The virus, which is thought to be spread by midges, has already been recorded in more than 80 farms in the south of England. It is expected to further escalate lamb prices, which have risen by 16.2 per cent in the year to January.
“The arrival of the virus in the UK is clearly a tragedy for the farms affected, and will also have an impact on the foodservice sector,” said John Pinder, managing director of buying specialist Lynx Purchasing.
“Lamb prices are already rising at very high levels, and will inevitably rise further as a result of the shortage of new spring lamb caused by the virus. That will push the price beyond the point where many operators can afford to offer roast lamb as an option in carveries and Sunday lunches, simply because their customers won’t be prepared to pay the higher prices that will have to be charged.
Pinder warned that restaurants and pubs could also be hit by rising costs of imported lamb.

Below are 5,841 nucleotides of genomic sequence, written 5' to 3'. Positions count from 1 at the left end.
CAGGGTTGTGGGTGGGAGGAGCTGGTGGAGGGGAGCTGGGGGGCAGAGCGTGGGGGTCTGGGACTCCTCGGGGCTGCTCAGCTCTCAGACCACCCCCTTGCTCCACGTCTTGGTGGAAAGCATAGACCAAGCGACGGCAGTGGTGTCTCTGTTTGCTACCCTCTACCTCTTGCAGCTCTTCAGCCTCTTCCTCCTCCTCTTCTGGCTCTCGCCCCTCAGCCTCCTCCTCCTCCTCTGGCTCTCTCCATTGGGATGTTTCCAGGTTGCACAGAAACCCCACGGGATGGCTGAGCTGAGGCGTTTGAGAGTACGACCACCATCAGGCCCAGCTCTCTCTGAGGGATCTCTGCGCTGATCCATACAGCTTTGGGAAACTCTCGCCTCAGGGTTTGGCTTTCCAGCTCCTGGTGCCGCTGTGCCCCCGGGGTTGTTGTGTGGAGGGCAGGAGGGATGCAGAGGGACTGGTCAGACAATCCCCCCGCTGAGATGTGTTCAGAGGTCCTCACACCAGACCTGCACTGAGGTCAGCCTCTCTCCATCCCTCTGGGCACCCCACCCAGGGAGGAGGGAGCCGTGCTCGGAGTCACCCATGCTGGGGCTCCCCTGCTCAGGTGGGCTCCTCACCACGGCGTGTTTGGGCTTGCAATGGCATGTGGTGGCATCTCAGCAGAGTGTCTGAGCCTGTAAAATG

“Operators may find they’re being asked to pay high prices for meat which isn’t up to their usual standard,” he added. “We’re talking to our meat suppliers to negotiate the best possible prices for our customers for good quality lamb.”
Too early to call
EBLEX – the levy-funded body for the English beef and lamb industry – have been quick to play down the fears, insisting that it is unlikely the virus would impact upon the coming lamb season.
Mike Whittemore, trade marketing manager at EBLEX, told BigHospitality’s sister title Restaurant magazine: “It’s too early to call and there’s a lot of conjecture out there at the moment. However, it’s prudent to say that supplies are tight anyway and prices will remain high come what may.
“Obviously we hope it won’t have much of an impact. We’ll be looking very closely at those lambing this month, but the peak of the lambing season will occur mid next month.
“Fortunately, the area the virus is being reported in at the moment is not a big area of lamb production.”